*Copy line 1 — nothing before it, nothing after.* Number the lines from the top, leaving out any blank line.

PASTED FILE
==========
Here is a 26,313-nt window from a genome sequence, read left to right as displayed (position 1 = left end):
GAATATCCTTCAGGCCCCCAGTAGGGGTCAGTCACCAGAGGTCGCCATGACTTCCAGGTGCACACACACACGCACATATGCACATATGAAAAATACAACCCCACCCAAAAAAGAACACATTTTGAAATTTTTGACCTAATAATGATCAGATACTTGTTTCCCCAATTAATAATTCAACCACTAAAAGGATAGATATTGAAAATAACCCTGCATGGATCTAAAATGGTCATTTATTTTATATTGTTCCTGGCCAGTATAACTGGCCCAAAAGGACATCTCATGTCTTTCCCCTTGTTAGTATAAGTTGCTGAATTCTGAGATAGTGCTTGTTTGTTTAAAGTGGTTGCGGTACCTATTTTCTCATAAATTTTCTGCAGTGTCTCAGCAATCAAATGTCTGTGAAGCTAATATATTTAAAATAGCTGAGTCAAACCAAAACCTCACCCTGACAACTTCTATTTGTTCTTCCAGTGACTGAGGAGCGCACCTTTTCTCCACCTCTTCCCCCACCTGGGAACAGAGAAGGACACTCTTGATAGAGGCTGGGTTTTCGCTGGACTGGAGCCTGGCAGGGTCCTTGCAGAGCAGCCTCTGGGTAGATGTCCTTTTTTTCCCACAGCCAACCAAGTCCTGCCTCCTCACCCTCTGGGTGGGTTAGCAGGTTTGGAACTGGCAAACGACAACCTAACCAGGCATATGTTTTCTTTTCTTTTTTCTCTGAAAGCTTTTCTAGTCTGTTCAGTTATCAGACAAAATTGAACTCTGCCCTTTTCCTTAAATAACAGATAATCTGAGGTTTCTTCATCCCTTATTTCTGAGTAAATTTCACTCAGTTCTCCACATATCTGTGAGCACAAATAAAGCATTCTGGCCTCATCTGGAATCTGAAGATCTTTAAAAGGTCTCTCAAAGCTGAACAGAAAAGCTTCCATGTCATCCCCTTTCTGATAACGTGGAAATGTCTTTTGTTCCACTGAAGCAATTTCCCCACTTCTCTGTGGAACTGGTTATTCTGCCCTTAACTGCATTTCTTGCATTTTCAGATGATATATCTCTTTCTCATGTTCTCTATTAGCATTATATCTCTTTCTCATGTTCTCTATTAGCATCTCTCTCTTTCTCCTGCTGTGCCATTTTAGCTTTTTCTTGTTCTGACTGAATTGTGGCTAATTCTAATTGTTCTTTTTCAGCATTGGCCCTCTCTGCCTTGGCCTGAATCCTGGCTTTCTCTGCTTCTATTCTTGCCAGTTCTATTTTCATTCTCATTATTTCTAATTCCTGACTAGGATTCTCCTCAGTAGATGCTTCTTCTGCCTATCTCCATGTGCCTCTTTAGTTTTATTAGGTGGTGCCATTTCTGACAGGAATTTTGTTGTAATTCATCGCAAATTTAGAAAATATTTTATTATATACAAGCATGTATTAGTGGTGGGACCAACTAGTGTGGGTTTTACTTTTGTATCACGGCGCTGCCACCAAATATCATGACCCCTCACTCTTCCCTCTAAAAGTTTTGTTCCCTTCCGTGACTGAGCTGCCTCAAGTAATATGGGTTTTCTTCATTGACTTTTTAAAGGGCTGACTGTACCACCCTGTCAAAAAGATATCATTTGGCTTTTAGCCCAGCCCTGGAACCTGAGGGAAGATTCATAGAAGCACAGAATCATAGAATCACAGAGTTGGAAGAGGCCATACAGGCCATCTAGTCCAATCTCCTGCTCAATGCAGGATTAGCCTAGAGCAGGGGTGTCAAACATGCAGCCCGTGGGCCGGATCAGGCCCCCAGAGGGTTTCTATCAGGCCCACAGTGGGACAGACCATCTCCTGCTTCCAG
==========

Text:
Here is a 26,313-nt window from a genome sequence, read left to right as displayed (position 1 = left end):